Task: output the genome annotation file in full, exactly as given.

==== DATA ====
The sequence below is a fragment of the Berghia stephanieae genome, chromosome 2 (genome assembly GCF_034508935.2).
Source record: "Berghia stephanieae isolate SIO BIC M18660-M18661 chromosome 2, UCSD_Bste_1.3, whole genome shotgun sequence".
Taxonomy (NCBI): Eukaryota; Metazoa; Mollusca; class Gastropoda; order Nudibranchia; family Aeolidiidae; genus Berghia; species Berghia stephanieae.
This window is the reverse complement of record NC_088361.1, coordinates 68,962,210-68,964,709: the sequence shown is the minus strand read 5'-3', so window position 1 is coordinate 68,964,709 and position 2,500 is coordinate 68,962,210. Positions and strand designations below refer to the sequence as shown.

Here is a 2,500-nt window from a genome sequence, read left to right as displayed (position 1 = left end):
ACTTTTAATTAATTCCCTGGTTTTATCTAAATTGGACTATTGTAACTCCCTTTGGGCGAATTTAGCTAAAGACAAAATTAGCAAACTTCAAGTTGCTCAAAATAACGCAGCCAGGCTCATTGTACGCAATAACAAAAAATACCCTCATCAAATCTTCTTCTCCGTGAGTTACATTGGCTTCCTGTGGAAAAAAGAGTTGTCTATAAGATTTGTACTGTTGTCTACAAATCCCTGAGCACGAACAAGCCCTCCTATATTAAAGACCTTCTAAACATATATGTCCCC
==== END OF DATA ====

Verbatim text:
The sequence below is a fragment of the Berghia stephanieae genome, chromosome 2 (genome assembly GCF_034508935.2).
Source record: "Berghia stephanieae isolate SIO BIC M18660-M18661 chromosome 2, UCSD_Bste_1.3, whole genome shotgun sequence".
Taxonomy (NCBI): Eukaryota; Metazoa; Mollusca; class Gastropoda; order Nudibranchia; family Aeolidiidae; genus Berghia; species Berghia stephanieae.
This window is the reverse complement of record NC_088361.1, coordinates 68,962,210-68,964,709: the sequence shown is the minus strand read 5'-3', so window position 1 is coordinate 68,964,709 and position 2,500 is coordinate 68,962,210. Positions and strand designations below refer to the sequence as shown.

Here is a 2,500-nt window from a genome sequence, read left to right as displayed (position 1 = left end):
ACTTTTAATTAATTCCCTGGTTTTATCTAAATTGGACTATTGTAACTCCCTTTGGGCGAATTTAGCTAAAGACAAAATTAGCAAACTTCAAGTTGCTCAAAATAACGCAGCCAGGCTCATTGTACGCAATAACAAAAAATACCCTCATCAAATCTTCTTCTCCGTGAGTTACATTGGCTTCCTGTGGAAAAAAGAGTTGTCTATAAGATTTGTACTGTTGTCTACAAATCCCTGAGCACGAACAAGCCCTCCTATATTAAAGACCTTCTAAACATATATGTCCCC